The total number of cars in use in Europe will decline by 2025

The total number of cars in use (parc) in Europe is forecasted to grow with 1,4% by 2025, at 273 million, from 269 million cars this year, and to decline thereafter with 5,4% by 2030, due to increase of shared mobility & integrated mobility platforms (ex. Uber, Clever, Bolt) and alternative car ownership models, according to PwC Digital Auto Report.

PwC report gives as example Germany, where the share of people who own a car has dropped from 43% in 2010 to 36% in 2018, while car fleets, whether owned by companies, rental companies or mobility platforms, increased over the same period from 57% to 64%. It is a trend that is expanding more and more globally and has already increased price pressure, due to the negotiating power of professional customers.

According to the report, in Europe, 74 percent of consumers opt for the most convenient way of travelling, including using more than one mode of transport and 28 percent of European vehicle owners could imagine earning money from sharing their car via a peer-to-peer platform.

Also, over 50 percent of consumers would be willing to pay up to USD 250 for a monthly subscription for unlimited rides within town. A similar percentage (47%) of European consumers would consider giving up their own car in favor of widely available and adequately priced autonomous robotaxi services.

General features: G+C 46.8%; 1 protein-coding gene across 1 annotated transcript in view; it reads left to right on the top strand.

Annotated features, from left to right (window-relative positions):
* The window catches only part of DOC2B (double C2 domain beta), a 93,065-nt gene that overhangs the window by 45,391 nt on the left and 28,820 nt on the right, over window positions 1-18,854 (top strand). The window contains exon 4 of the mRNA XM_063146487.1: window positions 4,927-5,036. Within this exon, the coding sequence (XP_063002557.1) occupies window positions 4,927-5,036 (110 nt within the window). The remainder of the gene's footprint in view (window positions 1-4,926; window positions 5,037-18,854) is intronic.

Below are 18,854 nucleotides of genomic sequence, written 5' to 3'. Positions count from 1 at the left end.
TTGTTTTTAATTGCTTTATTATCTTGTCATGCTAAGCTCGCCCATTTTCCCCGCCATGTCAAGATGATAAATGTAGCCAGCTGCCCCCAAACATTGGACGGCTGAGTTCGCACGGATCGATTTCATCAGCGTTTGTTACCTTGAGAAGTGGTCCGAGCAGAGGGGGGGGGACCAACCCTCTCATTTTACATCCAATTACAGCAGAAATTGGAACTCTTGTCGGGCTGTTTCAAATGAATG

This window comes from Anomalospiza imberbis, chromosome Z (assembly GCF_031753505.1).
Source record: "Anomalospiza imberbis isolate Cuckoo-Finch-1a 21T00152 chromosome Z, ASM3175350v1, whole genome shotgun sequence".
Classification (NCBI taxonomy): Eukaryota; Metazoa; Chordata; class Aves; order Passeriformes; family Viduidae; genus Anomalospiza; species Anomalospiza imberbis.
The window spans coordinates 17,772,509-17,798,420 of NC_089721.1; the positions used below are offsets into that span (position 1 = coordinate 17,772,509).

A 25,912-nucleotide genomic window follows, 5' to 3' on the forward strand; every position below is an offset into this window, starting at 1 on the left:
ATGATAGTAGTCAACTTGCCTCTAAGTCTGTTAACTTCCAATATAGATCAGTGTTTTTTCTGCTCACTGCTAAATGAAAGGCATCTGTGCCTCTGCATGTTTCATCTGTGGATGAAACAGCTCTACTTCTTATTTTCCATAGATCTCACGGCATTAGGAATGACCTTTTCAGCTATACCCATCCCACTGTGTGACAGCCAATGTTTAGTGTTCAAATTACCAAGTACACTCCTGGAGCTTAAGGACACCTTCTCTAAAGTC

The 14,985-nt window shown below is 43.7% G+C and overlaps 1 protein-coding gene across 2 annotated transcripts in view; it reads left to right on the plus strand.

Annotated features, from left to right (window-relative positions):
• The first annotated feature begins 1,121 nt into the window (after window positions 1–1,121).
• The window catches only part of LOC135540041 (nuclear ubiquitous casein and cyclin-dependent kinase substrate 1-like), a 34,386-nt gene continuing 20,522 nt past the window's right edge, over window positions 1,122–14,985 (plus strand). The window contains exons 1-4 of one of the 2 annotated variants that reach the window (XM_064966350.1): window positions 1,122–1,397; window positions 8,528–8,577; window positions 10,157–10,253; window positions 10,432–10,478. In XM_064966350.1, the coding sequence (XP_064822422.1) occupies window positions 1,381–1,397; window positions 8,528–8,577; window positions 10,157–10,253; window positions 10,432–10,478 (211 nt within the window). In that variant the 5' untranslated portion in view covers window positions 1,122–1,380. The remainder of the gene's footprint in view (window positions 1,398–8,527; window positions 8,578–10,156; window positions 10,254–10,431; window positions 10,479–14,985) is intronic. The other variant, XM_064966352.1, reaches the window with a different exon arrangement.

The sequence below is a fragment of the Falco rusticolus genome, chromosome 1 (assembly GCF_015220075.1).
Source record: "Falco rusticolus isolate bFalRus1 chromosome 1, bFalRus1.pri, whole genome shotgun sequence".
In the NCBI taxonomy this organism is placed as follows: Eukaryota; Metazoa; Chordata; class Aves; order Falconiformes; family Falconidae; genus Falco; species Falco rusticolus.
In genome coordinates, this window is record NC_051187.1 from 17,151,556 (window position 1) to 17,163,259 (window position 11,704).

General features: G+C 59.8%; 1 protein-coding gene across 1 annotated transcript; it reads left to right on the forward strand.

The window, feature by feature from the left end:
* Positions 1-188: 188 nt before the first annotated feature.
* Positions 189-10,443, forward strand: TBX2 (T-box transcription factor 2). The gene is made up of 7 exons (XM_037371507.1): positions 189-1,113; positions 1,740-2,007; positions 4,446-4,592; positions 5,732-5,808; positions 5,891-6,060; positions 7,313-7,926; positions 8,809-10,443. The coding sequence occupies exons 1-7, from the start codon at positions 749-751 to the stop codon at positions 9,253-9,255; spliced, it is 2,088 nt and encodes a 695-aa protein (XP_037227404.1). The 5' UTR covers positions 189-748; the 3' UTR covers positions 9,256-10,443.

In Europe, the total value opportunity of alternative ownership will increase from USD 33 billion in 2018, to USD 191 billion in 2025 and USD 393 million in 2030. Globally, new mobility models are expected to account for 17 – 28% of vehicle-based mobility globally by 2030.

Other conclusions of the report

  • The future of the automotive industry will be characterized by connectivity – increasing the number of 4G and 5G connected vehicles, electricity – increasing the share of electric vehicles, sharing – increasing the share of car-sharing and autonomy – autonomous cars.
  • The number will continue to increase in China, over 33% to 303 million cars by 2025 and at a slower pace in the US, by 2,2%.
  • It will be necessary to improve the transport, telecommunications and power infrastructure of electric cars.
  • Electric powertrains and automated features could increase the Bill of Material (BoM) by between 20 and 40 percent by 2030.
  • In this context, there will be a significant shift in producers and suppliers’ business models, which will make intense efforts to reduce the technological costs in the next decade.  
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